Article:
It’s often assumed that the name we are given at birth is the name that we will carry with us to the grave. Although surnames can change (for those that choose it), usually our first name remains. For some trans and/or non-binary people, however, changing our name is often one of the first steps that we take towards social transition.
It’s a difficult process, choosing a name. I know of many people who simply shortened their name to the first letter. B, D, G, J, K and V are the most common letters that are shortened into gender-neutral names: with spellings such as Bee/Bea, Dee, Gi/Gee, Jay/Jai, Kay/Kai, Vee (to list those that I’ve come across). However, if you’re unfortunate enough that the first letter of your name does not shorten into a useful nickname of sorts, then you have to actually make a decision before you ask those around you to change the way that they address you. The first letter of my birth name is N. En. Enn. It doesn’t roll off the tongue quite as well as some other letters, does it?
Many trans people choose not to share their birth name, and I am usually one of that cohort, but for the purpose of this story, I will tell you my given name.
My parents named me Niamh (pronounced neev, or nee-uv). It’s a rather beautiful name that comes from an old Irish legend about the Land of (Eternal) Youth, Tír na nÓg in Irish (Gaelic). The legend tells a tale of a young Irish lad named Oisín who falls in love with Niamh, a girl with golden hair who rides upon a white horse. He goes with Niamh across the ocean on the back of her white horse to marry her in her homeland – the land of eternal youth. The wedding celebrations continue for 101 days, at the end of which Oisín begins to miss his family and asks to return home. However, time on Tír na nÓg passes much more slowly than time in Ireland. One day on Tír na nÓg is the same as one year in Ireland! Niamh explains this to Oisín, but he still insists on returning home. Resigned, Niamh lends him her white horse and, as he mounts it, she warns him that on no account is he to set foot on Irish soil, for if he were to do so, he would become the age he would have been had he not come to Tír na nÓg.
I think it’s only fair to tell you now, before I go on, that most Irish tales tend to have very sad endings. I expect, knowing this, that you can probably imagine what happens next. Oisín travels back across the ocean and returns to his village, only to find that everyone he ever knew is dead. He discovers that his parents, believing that he had run away, died of broken hearts. Devastated to hear this, Oisín return to the ocean’s edge, intending to return to his sweetheart on Tír na nÓg, when he comes across a group of men struggling to lift a log. As Oisín was descended from the last of the Irish giants, he has incredible strength and so offers to lift the log for the men. But as he leans over, his saddle slips and he falls onto Irish soil. As he touches the ground, he ages before their eyes, into a very frail, old man. This much of the story remains the same in retellings, although later versions will say that one of the men runs to find a priest who performs the last rites, before he is allowed to die. Personally, I prefer the original version without Catholicism, but pick whichever appeals to you most. When Niamh’s white horse returns to her without Oisín she guesses what must have happened and is overcome with grief. And here ends the story. I did warn you…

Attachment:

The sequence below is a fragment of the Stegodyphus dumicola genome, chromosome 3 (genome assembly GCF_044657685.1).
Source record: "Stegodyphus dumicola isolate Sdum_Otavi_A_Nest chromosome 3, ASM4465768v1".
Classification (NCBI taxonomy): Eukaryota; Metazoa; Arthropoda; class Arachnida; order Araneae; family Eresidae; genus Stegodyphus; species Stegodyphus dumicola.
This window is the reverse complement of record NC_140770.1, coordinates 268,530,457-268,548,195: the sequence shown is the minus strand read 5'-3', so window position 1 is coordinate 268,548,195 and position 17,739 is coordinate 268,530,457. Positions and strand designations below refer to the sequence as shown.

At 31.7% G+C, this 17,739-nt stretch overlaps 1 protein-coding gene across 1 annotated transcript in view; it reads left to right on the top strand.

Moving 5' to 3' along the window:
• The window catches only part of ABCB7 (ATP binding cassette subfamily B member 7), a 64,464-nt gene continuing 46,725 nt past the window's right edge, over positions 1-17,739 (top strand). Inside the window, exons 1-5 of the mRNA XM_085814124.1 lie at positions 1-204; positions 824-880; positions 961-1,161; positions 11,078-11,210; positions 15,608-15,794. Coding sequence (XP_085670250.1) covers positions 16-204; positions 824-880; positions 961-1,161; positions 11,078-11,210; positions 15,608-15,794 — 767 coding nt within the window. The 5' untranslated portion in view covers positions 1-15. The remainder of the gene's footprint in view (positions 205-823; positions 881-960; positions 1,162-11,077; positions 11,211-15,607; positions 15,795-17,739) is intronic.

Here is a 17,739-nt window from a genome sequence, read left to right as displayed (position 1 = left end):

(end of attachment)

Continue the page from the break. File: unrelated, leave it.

So as you can see, there’s quite a bit of Irish storytelling history behind my birth name, which I was always quite proud of growing up. The decision to change my name was incredibly difficult for me because I wanted to pick a name as equally significant. However, in the end I chose to go with Naomhán (nay-von, neev-awn, nih-von) because I believed that it would be easiest for people to switch to, being quite similar to my birth name. In order to honour my parent’s name choice, I changed my middle name, which had originally been Margaret for both of my grandmothers (Margaret and Maighread – the Irish of Margaret), to Oisín. Thus, I kept the story of Tír na nÓg in my name, although admittedly I’ve always thought Niamh to be the better character of the story. Irish women have much more developed characters than the men, perhaps a reflection on those who told the stories! Incidentally, the name of this blog originates with this story. Tír na nÓg. Tirnanog. Tirnanog-no gender. Tirnanogender!
So there you have it. From Niamh Margaret to Naomhán Oisín, the story of how I changed my name. There have been advantages and disadvantages to the similarity between my birth name and my chosen name, but I’ll write about that next week…